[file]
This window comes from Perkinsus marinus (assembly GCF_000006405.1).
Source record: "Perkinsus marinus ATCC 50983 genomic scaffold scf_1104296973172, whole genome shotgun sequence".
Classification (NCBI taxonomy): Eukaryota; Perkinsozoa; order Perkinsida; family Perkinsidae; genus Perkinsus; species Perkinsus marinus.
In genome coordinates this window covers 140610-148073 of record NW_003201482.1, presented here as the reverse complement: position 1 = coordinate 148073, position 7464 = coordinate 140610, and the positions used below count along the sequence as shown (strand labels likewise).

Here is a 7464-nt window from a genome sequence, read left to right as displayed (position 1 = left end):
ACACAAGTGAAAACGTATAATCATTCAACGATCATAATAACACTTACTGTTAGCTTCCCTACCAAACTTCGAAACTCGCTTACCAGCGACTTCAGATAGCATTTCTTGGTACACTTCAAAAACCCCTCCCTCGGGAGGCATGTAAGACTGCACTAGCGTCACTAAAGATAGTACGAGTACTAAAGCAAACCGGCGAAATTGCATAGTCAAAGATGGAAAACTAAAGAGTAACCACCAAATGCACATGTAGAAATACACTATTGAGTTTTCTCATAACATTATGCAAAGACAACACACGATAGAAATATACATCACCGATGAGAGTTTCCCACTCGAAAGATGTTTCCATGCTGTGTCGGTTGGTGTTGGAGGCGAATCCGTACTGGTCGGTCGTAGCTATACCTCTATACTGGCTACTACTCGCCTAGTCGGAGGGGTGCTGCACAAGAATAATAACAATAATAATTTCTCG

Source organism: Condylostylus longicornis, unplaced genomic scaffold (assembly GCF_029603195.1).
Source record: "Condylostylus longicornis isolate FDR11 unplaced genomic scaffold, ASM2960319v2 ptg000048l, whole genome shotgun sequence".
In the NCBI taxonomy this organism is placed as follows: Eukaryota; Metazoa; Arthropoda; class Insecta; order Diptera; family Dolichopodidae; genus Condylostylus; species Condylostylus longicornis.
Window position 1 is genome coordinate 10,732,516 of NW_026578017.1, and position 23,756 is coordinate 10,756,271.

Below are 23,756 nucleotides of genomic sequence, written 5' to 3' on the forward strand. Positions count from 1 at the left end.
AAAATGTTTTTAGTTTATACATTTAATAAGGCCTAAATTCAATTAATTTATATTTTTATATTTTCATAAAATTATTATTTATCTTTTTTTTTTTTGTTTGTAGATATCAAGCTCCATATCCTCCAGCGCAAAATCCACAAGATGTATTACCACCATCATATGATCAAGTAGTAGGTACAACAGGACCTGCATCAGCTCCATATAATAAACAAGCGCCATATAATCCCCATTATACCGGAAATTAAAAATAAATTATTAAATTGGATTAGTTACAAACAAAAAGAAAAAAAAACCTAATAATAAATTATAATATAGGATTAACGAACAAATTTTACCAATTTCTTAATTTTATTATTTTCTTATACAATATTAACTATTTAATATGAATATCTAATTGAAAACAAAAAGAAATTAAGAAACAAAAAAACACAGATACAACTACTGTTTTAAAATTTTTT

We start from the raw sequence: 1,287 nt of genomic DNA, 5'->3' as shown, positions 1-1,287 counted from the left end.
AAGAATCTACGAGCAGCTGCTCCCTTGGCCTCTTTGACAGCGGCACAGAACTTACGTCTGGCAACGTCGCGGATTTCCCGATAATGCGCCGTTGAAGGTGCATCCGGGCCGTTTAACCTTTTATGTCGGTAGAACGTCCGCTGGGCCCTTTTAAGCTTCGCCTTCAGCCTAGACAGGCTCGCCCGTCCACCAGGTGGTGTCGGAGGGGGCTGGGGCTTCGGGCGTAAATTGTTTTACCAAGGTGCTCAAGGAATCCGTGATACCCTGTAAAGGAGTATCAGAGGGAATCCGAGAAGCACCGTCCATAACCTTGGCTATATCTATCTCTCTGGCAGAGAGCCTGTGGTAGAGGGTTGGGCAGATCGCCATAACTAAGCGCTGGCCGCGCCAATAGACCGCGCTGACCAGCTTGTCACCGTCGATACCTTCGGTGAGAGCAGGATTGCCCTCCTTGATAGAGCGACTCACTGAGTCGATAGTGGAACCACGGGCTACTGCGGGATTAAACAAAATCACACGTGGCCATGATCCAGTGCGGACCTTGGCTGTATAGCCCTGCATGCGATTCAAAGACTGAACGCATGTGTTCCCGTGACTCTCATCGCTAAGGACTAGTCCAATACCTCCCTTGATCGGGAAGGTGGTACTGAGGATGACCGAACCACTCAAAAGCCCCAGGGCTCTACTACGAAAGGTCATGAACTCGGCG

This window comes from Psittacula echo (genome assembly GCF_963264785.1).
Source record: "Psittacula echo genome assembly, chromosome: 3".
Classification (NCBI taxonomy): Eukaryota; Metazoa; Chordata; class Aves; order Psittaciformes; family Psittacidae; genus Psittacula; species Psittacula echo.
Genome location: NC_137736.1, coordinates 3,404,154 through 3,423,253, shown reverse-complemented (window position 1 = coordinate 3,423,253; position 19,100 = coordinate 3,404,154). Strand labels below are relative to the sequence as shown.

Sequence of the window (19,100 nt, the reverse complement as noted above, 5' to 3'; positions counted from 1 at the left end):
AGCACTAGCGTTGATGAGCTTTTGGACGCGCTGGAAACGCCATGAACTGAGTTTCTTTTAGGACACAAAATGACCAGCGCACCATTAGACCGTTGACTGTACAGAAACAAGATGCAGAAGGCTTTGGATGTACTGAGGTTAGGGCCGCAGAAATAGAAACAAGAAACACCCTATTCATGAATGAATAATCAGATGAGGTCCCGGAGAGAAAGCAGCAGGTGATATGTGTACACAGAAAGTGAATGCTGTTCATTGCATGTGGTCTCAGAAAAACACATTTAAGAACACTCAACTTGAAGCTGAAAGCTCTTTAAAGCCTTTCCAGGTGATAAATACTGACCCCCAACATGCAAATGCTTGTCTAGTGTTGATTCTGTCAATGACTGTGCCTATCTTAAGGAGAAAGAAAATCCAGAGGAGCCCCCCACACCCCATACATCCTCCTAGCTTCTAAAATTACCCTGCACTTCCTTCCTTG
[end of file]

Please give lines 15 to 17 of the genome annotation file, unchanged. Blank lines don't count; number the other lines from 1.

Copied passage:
This window comes from Psittacula echo (genome assembly GCF_963264785.1).
Source record: "Psittacula echo genome assembly, chromosome: 3".
Classification (NCBI taxonomy): Eukaryota; Metazoa; Chordata; class Aves; order Psittaciformes; family Psittacidae; genus Psittacula; species Psittacula echo.